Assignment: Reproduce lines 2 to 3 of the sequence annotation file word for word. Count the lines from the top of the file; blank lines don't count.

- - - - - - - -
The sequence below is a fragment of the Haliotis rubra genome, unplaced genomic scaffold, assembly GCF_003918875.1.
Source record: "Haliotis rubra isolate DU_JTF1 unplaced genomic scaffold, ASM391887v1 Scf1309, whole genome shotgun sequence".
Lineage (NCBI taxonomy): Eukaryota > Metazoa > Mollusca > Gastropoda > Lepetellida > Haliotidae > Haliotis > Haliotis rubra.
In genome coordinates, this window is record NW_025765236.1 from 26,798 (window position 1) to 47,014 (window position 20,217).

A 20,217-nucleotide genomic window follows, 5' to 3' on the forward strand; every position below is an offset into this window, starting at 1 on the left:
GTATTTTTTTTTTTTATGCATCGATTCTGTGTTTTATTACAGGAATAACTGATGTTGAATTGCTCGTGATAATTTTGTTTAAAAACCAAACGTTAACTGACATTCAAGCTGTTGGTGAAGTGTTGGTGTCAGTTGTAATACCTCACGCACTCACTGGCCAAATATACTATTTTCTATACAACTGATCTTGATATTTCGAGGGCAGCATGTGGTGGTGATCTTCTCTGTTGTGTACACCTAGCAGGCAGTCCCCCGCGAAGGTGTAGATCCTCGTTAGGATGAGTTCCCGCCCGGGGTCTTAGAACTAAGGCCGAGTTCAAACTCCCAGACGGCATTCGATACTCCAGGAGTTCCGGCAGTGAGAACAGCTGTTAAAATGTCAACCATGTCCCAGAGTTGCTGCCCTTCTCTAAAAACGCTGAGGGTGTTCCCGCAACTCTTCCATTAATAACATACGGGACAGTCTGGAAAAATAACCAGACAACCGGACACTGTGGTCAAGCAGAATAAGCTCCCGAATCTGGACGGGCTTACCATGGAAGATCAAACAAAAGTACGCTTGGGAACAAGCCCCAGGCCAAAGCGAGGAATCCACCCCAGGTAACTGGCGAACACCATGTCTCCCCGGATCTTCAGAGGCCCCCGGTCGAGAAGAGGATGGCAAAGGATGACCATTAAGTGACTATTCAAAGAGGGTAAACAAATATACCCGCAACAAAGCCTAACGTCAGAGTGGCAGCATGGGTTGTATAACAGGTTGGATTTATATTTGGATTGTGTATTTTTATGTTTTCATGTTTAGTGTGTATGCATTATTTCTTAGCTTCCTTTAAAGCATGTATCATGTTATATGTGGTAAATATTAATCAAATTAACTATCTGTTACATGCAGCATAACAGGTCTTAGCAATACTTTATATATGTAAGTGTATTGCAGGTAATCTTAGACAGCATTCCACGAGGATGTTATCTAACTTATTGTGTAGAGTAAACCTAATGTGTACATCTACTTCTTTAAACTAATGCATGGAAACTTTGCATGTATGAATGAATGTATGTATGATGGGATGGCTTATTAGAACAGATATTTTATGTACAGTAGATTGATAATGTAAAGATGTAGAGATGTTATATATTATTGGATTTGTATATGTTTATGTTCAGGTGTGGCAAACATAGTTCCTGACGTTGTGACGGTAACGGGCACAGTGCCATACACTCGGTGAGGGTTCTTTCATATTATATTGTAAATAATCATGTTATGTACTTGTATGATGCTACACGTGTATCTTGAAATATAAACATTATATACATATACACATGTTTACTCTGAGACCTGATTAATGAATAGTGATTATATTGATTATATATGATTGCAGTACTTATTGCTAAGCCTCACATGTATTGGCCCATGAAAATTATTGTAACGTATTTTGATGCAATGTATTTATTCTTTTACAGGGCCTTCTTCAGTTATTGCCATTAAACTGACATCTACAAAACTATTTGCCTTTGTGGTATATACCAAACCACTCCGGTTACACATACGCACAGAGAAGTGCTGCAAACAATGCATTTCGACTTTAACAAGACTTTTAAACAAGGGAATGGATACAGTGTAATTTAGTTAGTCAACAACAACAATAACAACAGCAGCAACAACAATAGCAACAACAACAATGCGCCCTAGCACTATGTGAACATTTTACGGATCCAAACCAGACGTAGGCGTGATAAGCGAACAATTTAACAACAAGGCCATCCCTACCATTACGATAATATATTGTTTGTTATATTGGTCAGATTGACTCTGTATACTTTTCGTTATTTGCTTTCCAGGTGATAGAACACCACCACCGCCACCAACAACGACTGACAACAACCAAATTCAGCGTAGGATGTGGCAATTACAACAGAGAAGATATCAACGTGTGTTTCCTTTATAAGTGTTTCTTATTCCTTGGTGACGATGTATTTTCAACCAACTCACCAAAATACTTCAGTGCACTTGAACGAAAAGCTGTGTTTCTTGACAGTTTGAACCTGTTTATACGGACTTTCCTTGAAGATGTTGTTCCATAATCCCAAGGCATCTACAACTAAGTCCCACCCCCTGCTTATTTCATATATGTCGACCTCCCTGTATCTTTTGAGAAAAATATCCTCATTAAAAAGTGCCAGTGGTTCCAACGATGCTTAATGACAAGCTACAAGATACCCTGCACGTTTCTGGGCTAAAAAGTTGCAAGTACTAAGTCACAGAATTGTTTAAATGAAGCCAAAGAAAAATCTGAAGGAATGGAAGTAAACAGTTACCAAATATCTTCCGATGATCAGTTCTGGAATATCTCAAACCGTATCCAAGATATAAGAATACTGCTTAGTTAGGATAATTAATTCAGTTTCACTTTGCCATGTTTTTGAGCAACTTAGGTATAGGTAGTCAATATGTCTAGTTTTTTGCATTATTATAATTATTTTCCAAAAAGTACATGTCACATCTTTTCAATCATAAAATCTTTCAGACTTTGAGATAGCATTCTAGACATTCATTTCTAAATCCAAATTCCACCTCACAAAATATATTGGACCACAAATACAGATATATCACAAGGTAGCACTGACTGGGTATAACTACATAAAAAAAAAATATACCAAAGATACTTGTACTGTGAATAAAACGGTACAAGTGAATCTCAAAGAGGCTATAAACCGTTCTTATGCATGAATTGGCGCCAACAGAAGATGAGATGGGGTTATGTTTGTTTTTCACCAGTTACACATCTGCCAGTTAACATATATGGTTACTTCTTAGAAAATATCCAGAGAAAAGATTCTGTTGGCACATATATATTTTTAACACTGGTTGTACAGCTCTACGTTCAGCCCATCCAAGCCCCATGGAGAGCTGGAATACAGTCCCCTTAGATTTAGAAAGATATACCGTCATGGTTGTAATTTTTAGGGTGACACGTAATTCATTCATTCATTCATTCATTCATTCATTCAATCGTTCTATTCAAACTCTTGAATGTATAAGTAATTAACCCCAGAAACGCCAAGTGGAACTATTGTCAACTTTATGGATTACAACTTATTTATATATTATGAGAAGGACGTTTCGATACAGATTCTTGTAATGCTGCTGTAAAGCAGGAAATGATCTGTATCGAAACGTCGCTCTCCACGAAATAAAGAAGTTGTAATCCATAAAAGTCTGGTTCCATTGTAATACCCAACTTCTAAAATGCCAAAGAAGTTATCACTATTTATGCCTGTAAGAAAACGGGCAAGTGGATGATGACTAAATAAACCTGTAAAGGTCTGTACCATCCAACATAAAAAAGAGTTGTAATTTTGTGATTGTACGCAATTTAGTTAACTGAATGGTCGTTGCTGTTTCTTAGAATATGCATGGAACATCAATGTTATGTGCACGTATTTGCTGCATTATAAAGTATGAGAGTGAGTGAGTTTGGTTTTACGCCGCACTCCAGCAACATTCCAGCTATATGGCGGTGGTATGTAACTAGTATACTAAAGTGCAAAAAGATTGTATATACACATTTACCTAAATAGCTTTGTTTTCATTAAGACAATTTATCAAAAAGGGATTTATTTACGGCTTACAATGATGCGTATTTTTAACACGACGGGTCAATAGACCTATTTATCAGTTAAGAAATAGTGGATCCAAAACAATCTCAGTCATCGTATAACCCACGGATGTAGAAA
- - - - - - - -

Source record: "Haliotis rubra isolate DU_JTF1 unplaced genomic scaffold, ASM391887v1 Scf1309, whole genome shotgun sequence".
Lineage (NCBI taxonomy): Eukaryota > Metazoa > Mollusca > Gastropoda > Lepetellida > Haliotidae > Haliotis > Haliotis rubra.